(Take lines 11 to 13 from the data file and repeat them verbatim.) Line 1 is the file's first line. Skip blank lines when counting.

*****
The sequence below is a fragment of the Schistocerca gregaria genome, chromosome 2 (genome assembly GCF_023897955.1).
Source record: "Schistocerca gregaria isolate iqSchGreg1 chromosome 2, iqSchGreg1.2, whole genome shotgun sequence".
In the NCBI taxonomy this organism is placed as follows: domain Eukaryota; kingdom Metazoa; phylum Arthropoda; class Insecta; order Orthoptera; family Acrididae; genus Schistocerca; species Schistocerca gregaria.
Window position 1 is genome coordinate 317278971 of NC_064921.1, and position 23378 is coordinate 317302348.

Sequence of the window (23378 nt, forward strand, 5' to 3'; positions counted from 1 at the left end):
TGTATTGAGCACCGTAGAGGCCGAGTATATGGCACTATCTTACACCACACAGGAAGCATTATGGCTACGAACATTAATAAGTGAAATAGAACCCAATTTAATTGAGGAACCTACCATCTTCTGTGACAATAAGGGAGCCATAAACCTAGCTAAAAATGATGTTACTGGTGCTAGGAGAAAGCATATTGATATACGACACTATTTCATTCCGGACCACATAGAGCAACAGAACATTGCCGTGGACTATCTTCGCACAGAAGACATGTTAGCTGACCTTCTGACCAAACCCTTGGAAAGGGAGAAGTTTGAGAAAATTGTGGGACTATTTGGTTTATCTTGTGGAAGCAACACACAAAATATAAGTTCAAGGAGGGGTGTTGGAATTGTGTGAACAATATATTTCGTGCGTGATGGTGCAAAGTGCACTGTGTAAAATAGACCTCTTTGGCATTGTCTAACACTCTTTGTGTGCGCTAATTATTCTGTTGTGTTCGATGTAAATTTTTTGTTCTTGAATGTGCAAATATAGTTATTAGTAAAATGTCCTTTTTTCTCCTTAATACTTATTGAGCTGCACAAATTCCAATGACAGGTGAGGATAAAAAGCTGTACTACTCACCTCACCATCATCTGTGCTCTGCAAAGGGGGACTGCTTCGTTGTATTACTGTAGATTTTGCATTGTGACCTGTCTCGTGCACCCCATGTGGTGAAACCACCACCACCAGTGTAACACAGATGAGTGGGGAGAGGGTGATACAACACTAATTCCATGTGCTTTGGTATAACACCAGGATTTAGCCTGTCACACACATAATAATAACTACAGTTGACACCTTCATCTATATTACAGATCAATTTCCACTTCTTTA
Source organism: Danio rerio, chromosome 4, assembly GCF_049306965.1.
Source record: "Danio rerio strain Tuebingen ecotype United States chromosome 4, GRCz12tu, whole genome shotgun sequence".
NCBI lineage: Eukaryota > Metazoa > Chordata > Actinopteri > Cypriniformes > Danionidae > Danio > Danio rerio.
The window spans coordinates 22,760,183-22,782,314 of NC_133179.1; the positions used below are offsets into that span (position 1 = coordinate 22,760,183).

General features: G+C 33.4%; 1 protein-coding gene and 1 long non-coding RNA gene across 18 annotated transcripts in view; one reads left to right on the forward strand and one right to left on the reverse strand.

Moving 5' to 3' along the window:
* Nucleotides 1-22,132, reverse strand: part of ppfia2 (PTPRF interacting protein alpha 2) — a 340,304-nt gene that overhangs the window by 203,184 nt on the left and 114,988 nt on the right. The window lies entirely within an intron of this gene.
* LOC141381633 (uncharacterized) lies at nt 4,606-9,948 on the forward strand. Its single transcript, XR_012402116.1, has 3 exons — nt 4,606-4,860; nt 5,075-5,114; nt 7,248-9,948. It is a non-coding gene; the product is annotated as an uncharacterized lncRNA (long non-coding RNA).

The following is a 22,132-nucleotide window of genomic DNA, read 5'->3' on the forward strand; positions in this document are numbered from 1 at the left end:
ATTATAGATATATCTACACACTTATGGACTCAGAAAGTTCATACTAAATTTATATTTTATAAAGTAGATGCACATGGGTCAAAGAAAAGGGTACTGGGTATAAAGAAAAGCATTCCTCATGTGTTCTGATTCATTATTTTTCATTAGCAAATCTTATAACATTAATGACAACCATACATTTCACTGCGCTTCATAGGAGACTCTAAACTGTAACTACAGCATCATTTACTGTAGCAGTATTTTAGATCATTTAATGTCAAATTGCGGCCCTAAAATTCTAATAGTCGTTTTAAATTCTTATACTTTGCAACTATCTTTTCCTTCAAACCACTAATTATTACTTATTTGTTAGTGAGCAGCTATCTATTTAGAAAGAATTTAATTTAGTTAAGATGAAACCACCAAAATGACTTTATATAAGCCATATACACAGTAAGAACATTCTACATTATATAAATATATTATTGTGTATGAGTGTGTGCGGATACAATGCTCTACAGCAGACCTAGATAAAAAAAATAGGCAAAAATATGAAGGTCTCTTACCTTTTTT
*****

General features: G+C 33.4%; 1 protein-coding gene and 1 long non-coding RNA gene across 18 annotated transcripts in view; one reads left to right on the forward strand and one right to left on the reverse strand.

Moving 5' to 3' along the window:
* Nucleotides 1-22,132, reverse strand: part of ppfia2 (PTPRF interacting protein alpha 2) — a 340,304-nt gene that overhangs the window by 203,184 nt on the left and 114,988 nt on the right. The window lies entirely within an intron of this gene.